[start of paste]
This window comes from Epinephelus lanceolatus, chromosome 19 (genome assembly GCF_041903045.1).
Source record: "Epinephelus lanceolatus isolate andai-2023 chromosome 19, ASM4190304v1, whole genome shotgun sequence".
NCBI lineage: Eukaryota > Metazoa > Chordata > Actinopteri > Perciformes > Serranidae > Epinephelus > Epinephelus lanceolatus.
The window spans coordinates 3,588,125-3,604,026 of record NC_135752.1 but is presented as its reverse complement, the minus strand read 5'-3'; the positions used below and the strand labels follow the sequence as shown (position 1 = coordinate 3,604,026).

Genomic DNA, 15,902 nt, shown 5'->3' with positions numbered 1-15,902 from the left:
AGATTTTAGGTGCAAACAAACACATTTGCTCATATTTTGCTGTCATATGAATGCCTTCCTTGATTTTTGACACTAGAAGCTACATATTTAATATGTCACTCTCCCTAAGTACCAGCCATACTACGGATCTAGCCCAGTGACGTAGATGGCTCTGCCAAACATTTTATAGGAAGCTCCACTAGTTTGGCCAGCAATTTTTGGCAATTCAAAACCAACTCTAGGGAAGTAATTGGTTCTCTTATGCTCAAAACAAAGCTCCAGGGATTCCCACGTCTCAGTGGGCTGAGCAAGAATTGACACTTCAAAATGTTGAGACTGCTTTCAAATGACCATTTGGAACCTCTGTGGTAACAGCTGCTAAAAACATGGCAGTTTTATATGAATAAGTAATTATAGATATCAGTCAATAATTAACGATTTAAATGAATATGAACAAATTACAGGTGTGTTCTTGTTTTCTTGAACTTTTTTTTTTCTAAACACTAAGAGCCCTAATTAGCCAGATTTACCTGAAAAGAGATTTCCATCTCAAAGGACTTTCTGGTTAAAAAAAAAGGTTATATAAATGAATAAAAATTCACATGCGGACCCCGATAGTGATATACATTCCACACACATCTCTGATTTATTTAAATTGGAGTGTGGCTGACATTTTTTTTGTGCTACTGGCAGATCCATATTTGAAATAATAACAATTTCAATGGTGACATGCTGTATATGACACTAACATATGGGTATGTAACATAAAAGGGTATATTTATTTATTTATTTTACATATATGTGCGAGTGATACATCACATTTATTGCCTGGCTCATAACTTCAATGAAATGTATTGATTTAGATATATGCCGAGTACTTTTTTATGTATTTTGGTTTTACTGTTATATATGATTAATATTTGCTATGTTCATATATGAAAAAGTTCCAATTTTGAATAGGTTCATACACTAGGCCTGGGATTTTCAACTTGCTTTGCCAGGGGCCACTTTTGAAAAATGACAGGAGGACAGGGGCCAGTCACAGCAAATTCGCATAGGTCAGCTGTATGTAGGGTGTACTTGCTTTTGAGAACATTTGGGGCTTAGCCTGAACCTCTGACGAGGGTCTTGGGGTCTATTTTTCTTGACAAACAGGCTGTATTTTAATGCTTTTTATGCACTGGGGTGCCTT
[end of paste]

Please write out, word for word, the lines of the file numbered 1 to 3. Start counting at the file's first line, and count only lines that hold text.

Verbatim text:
This window comes from Epinephelus lanceolatus, chromosome 19 (genome assembly GCF_041903045.1).
Source record: "Epinephelus lanceolatus isolate andai-2023 chromosome 19, ASM4190304v1, whole genome shotgun sequence".
NCBI lineage: Eukaryota > Metazoa > Chordata > Actinopteri > Perciformes > Serranidae > Epinephelus > Epinephelus lanceolatus.